American Clothing Styles - 1700s AD - Eighteenth Century American Clothing
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American Clothes - 1700s

Hendrick
Hendrick, an Iroquois leader, in 1740 AD

By the 1700s, clothing styles had changed more. There were not so many deer on the East Coast anymore, and most people gave up wearing deerskin and started to wear wool and linen clothing. Because Christian settlers on the East Coast thought it was wrong to show your skin or hair, Iroquois and Cherokee women on the East Coast started to wear clothes more of the time, and to cover their hair with scarves, and to wear their skirts longer, down to their ankles. Men who wanted to seem stylish began to dress more like European men. Over their linen shirts, they wore wool breeches (shorts) and linen stockings (knee socks), and wool jackets or waistcoats.

In the very end of the 1700s, in 1793, Eli Whitney invented a new kind of cotton gin that let people grow a lot more cotton much cheaper than before, and quickly both Native American people and settlers began to wear cotton clothing instead of the more expensive linen and wool.

Learn by doing: in your closet, what are the clothes made of?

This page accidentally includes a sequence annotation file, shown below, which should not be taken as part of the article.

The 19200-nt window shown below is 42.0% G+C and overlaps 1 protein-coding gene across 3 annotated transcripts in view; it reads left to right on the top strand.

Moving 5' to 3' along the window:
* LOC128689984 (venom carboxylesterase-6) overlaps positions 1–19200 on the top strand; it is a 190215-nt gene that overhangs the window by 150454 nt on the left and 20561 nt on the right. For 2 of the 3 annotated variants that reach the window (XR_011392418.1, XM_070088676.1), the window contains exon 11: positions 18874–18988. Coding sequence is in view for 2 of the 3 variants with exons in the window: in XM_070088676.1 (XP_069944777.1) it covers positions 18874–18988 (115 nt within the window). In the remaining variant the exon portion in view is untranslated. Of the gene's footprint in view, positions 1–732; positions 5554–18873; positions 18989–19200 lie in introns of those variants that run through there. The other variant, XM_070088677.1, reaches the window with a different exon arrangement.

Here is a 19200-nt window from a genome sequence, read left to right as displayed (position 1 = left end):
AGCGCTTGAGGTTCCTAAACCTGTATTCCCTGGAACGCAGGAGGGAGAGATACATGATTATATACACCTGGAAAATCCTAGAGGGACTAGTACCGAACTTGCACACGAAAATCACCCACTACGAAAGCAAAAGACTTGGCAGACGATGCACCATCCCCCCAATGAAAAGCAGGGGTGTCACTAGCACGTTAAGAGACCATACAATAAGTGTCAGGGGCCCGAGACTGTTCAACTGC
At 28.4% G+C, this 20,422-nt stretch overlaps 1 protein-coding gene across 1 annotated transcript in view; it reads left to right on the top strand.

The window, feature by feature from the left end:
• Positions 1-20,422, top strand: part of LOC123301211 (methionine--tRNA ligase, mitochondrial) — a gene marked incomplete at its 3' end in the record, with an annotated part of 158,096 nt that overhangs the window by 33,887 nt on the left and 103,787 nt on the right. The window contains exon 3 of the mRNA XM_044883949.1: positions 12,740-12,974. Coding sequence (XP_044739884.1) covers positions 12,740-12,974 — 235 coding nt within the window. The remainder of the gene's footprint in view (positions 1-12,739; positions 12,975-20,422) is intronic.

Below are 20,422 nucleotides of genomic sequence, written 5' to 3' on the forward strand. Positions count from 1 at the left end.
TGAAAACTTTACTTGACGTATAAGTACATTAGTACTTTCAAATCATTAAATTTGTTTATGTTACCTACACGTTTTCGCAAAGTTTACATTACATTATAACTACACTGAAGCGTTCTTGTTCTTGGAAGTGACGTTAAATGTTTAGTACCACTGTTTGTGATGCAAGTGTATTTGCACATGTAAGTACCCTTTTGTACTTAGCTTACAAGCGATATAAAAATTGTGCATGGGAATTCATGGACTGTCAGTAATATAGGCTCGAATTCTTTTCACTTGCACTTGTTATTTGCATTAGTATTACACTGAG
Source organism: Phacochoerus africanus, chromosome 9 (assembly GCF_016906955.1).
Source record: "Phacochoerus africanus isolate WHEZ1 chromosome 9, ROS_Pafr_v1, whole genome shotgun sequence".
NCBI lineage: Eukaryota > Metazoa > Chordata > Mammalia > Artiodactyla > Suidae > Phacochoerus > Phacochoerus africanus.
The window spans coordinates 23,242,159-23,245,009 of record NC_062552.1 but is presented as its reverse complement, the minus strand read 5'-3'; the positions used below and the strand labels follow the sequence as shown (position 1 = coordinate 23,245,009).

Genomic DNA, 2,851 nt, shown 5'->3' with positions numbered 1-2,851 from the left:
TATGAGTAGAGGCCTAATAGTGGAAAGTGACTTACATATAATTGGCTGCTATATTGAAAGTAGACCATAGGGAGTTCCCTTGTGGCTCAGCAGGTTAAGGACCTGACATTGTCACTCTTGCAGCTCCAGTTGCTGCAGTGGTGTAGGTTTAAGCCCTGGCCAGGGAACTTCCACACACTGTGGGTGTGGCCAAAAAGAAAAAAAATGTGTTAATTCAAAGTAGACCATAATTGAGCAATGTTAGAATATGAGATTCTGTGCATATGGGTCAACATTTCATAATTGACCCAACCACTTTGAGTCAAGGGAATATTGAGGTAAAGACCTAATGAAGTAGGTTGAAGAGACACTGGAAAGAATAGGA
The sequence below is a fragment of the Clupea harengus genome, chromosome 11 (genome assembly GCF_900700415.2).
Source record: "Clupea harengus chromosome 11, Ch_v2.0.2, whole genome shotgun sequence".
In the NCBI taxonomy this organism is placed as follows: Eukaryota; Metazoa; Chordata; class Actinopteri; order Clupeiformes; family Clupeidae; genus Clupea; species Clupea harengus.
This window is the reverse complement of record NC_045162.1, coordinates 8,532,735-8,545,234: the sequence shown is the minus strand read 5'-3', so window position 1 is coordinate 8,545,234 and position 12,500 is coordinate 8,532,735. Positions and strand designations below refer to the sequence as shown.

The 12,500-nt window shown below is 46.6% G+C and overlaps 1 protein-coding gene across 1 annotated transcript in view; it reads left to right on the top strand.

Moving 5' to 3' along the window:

More American Clothing - the 1800s

Bibliography and further reading about American clothing:

North American clothing before 1500 AD
North American Economy
American History
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Professor Carr

Karen Eva Carr, PhD.
Assoc. Professor Emerita, History
Portland State University

Professor Carr holds a B.A. with high honors from Cornell University in classics and archaeology, and her M.A. and PhD. from the University of Michigan in Classical Art and Archaeology. She has excavated in Scotland, Cyprus, Greece, Israel, and Tunisia, and she has been teaching history to university students for a very long time.

Professor Carr's PSU page

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